One of my great frustrations is that there are no decent CPUs available for Linux phones. None of the manufacturers of powerful mobile processors (Qualcomm Snapdragon, Samsung Exynos, MediaTek Helios/Dimensity, Apple A-series, UNISOC Tiger, HiSilicon Kirin) are willing to support Linux. Yes, it is possible after a couple years to get Linux support for some Snapdragons and Exynos chips, but I don’t think that Purism and PINE64 are willing to go that route, since community drivers often don’t fully support all the hardware, and proprietary blobs are required for the cellular modem, GNSS, WiFi, Bluetooth, HDMI video out, etc. Another option is to run Linux on top of Android drivers through libhybris, but it isn’t a good solution because Android drivers will stop being supported after a couple years by the chip manufacturer.
The current mobile processors with official Linux support are underpowered, outdated or suck too much energy for a phone. We just need a low-energy processor with some Cortex-A7x cores that uses a recent node size, but the chip companies don’t seem to be interested in making these kinds of chips for Linux.
The L5’s 1.5GHz i.MX 8M Quad at 28nm sucks too much energy and it lacks Cortex-A7x cores. The 1.8GHz i.MX 8M Plus (which is proposed for the Fir batch) uses a decent 14nm node size and is more energy efficient, but it has worse graphics than the i.MX 8M Quad, no DisplayPort support, and no Cortex-A7x cores.
The Allwinner A64 used in the PinePhone is hopelessly outdated and underpowered, and Allwinner doesn’t want to collaborate with the Linux community to support its more recent chips. The Rockchip RK3399S, which is used in the PinePhone Pro, has decent performance with two 1.5GHz Cortex-A72 cores, but they suck too much energy with a 28nm planar node. The Rockchip RK3566 (which will be used in the future PinePhone 2) has four up-to-date A55 cores, but no A7x cores and it still uses a 22nm planar node, so its performance and energy efficiency aren’t that great compared to the processors in today’s smartphones.
The Broadcom BC2711 (used in the Raspberry Pi 4) is pretty powerful with 4x 1.5GHz Cortex-A72 cores, but its 28nm planar node isn’t that energy efficient. I think it could make a decent Linux phone if downclocked, but Broadcom refuses to sell the processor to low-volume device makers like Purism and PINE64. Only device makers like the Raspberry Pi Foundation which ship millions of devices per year can get access to Broadcom’s chips.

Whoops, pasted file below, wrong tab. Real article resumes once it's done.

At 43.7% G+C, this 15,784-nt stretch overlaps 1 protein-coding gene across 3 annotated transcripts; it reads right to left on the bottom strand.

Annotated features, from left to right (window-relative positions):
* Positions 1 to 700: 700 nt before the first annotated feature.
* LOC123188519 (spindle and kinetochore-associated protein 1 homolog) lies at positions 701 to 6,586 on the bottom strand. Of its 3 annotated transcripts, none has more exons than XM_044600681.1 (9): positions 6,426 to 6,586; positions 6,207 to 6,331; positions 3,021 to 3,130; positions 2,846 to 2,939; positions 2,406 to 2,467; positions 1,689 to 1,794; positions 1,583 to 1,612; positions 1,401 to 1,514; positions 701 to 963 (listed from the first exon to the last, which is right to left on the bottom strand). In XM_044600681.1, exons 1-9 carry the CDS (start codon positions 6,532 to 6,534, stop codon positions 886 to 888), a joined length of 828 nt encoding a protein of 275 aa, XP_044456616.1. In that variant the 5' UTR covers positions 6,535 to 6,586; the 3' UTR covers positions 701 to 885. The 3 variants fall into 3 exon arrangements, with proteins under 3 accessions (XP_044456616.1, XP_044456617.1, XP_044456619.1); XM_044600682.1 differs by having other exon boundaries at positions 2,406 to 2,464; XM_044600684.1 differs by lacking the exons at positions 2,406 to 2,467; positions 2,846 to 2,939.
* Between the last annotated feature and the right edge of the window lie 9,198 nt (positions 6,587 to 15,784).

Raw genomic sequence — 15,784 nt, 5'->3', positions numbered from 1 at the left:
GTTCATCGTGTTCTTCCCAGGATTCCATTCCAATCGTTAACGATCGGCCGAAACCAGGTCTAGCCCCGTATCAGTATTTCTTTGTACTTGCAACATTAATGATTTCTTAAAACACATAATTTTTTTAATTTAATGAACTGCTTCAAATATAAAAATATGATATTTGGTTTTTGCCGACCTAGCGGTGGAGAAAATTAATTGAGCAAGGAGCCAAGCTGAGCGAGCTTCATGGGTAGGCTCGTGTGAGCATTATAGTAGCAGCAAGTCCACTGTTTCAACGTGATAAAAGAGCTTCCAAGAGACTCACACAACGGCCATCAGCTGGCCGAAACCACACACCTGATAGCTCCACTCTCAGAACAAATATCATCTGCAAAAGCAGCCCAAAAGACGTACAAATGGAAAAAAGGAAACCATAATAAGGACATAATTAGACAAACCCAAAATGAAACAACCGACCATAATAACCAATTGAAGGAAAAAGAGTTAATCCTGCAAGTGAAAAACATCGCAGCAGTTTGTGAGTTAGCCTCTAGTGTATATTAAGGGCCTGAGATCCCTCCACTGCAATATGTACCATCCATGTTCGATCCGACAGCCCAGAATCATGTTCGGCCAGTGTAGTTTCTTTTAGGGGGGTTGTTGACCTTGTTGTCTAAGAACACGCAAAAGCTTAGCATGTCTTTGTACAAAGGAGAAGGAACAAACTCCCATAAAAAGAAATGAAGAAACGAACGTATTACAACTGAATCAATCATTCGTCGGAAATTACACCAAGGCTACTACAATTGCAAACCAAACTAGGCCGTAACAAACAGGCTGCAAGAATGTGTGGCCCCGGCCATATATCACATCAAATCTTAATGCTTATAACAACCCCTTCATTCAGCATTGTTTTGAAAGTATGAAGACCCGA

The best chip that is currently available (that I could find) is the Amlogic S922X with 4x Cortex-A73 @ 1.8GHz, 2x Cortex-A53 @ 1.9GHz); 12nm fab; Mali-G52 GPU with 6x 846MHz EEs. It is designed for TV setup boxes, and I couldn’t find much info about its energy consumption, so I’m not sure how it would do in a phone. It is limited to a max of 4GB LPDDR4 RAM and it doesn’t support DisplayPort, so it requires adding an extra chip to convert HDMI to DisplayPort in order to get video out over USB-C. According to this web page, Mesa supports the GPU, but there is no support for hardware video encoding, the CSI camera interface, and the DSI video out (which would presumably be used by the phone’s screen) and only partial support for hardware video decoding.
The best chip that will be available in the near future is the 8nm Rockchip RK3588, which will have great performance with 4x 2.6GHz Cortex-A76, 4x 1.8GHz Cortex-A55 cores, Mali-G610 MP4 graphics, 6 TOPS NPU (neural processing unit), 8K@60Hz video decoding, PCIe 3.0, and USB 3.1 Gen 1. It is unclear when Mesa will support the Mali-G610 GPU, and I assume that there will be some blobs required just like for the RK3399. It also wasn’t designed for phones, so I doubt it will be energy efficienct, but it is hard to know at this point. However, at least it will make fantastic convergent phone/PC with support up to 16GB RAM and high resolution video out.
I noticed in the recent Register interview with Todd Weaver that Purism is considering using an NXP i.MX 9 processor in the next Librem 5.
He also said the processor tends toward the toasty side. “We pushed really hard with NXP, modified a bunch of Linux kernel development, so that we could get that cooler. It’s just that CPU runs hot. The next iteration, we’ll be using probably I.MX9 … that’s still probably two years away.”
I did an online search and all that I could find about the future i.MX 9 was that some i.MX 93x processors were announced in Nov. 2021, which only have two A55 cores and a 2D GPU and are designed for IoT devices.
I assume that NXP must have told Purism that it will be announcing more powerful processors in the i.MX 9 series in the future, but I’m skeptical that NXP is going to release a high-performance mobile processor for a Linux phone, because it didn’t do that with the i.MX 8M series. The future i.MX 9 processors will reportedly use 16 and 12 nm node sizes, which tells me that NXP isn’t going to try compete in terms of performance. If all NXP gives us in the i.MX 9 series is a four-core A55 chip at a 12nm node size, the Librem 5 v2 won’t be much better than the PinePhone 2 with a RK3566 processor.
Honestly, this doesn’t make me very optimistic about Linux phones being able to compete with Android/iOS phones any time soon. PINE64 says that it plans to make devices for the RK3588 just like it is planning to do with the RK3566, but if the RK3588 sucks energy like the RK3399, I don’t think the RK3588 will be a very usable mobile processor for phones. It appears to me that we will have the RK3588, which will make a great handheld PC, but will have poor battery life, and an i.MX 9 processor, which will have decent battery life, but poor performance for a convergent phone/PC. Meanwhile, Apple Qualcomm, MediaTek, Samsung, etc. will be rolling out 3nm mobile processors with great performance and great battery life, which Linux phones can’t use.